When the American boy returned I attempted to tell him of my experience but it did not tally with the notes in his guide book. It did not fit within his train timetables and list of must see places. ‘Come,’ he said looking at me as if he doubted my sanity. ‘We must go to the Tibetan temple now.’ I followed him and obediently turned the vast cylinder that represented the Wheel of Life outside the temple, my head still filled with the strange buzzing vibrating. ‘Its lack of sleep,’ said the American boy.
I’m not one for crowds and so doubt I will ever return to Bodh Gaya. Now, it seems, my pilgrimage to the tree is an inner one. Now, it seems, I have finally reached the stage in my life where I must sit and ask for directions and guidance. There is no bold American boy to lead me on through the difficult terrain. There are no sign posts to guide my way. In fact there seems no way at all to follow. My options are extremely limited. There is no place to run to, no instant solution to grab hold of. There is only this, this sitting.
As I sit in this place where it seems there are no options left me, no path to follow, I become aware of something I had not suspected before. It is here, in the sitting, that a space opens up. It is not a path. It is not time for new venturing yet. It is a place, a space, a being-ness, an intimation of the essence of things. Strangely, the sensation is not unlike that buzzing vibration I felt at Bodh Gaya all those years ago. The word Viriditas comes into my mind. Here is this sitting place that gives of itself to me I experience a greening, vibrating healing vitality.
The way forward does not reveal itself to me. My options have not expanded appreciably yet I feel I have received a gift.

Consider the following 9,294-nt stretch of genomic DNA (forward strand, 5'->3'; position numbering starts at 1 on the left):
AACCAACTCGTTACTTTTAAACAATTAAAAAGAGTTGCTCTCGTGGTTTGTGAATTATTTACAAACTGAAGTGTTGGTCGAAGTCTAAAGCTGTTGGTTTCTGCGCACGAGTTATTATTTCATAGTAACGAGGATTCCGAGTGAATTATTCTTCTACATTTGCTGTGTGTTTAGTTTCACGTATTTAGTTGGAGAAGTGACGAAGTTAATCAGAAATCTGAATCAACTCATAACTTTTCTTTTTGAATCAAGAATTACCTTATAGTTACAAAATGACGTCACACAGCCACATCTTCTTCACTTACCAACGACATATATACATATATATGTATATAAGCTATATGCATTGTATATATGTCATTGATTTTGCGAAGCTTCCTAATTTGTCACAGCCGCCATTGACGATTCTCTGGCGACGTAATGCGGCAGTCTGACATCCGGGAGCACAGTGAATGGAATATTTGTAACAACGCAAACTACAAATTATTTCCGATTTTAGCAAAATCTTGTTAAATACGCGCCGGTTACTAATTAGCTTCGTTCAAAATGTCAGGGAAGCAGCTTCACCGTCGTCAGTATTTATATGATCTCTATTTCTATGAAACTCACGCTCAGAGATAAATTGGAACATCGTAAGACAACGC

It is time to make medicine pouches.
“Yggdrasill, the World Tree”
Collage of digital and painted elements
“The axis of the [Norse] universe was an enormous tree, Yggdrasill, also known as the World Tree, which formed a column linking the worlds of the gods, mankind, the giants, and the dead. Its fortunes mirrored those of the universe it sheltered; as well as sustaining the world, it suffered in the same way as those who lived it.” —Mythology: The Illustrated Anthology of World Myth and Storytelling, p.277
Image: L. Gloyd (c) 2009
From our recent dialogue about Hildegard’s “greening”, I made this quick little sketch in my journal. After I titled it the “Green Tree”, I realized that this was not quite the right name — but maybe there is some unconscious motive behind my naming a white tree “green”. LOL.
L. Gloyd (c) 2009
This is the digital equivalent of a sketch – a way of capturing an idea before it slips away.
The inspiration behind it is Lori’s use of the words Hildegard and Viriditas in her heart map. It is also in response to Heather’s post on gardening.
Hildegard was a medieval German nun. She was a mystic and spent her time writing and making beautiful illuminated manuscripts. The word viriditas is thought to have been coined by her.
According to Wikipedia – Viriditas is one of Hildegard’s guiding images, used constantly in all of her works… It has it has been translated in various ways, such as freshness, vitality, fertility, fecundity, fruitfulness, verdure, or growth. In Hildegard’s understanding, it is a metaphor for spiritual and physical health.
The idea is expanded on this web site http://www.greenflame.org/gf-viriditas/
-Viridatas – ‘the animating life-force within all creation, giving it life, moisture and vitality. Viriditas was green fire and energy’
Reading that viriditas is associated with a green fire and energy made me think it belongs at the Hearth. The photo I have used in the centre of my image is one I took many years ago of a garden I created then had to leave. Thinking of Heather saying goodbye to her home of many years reminded me of it.
Suzanne – Almurta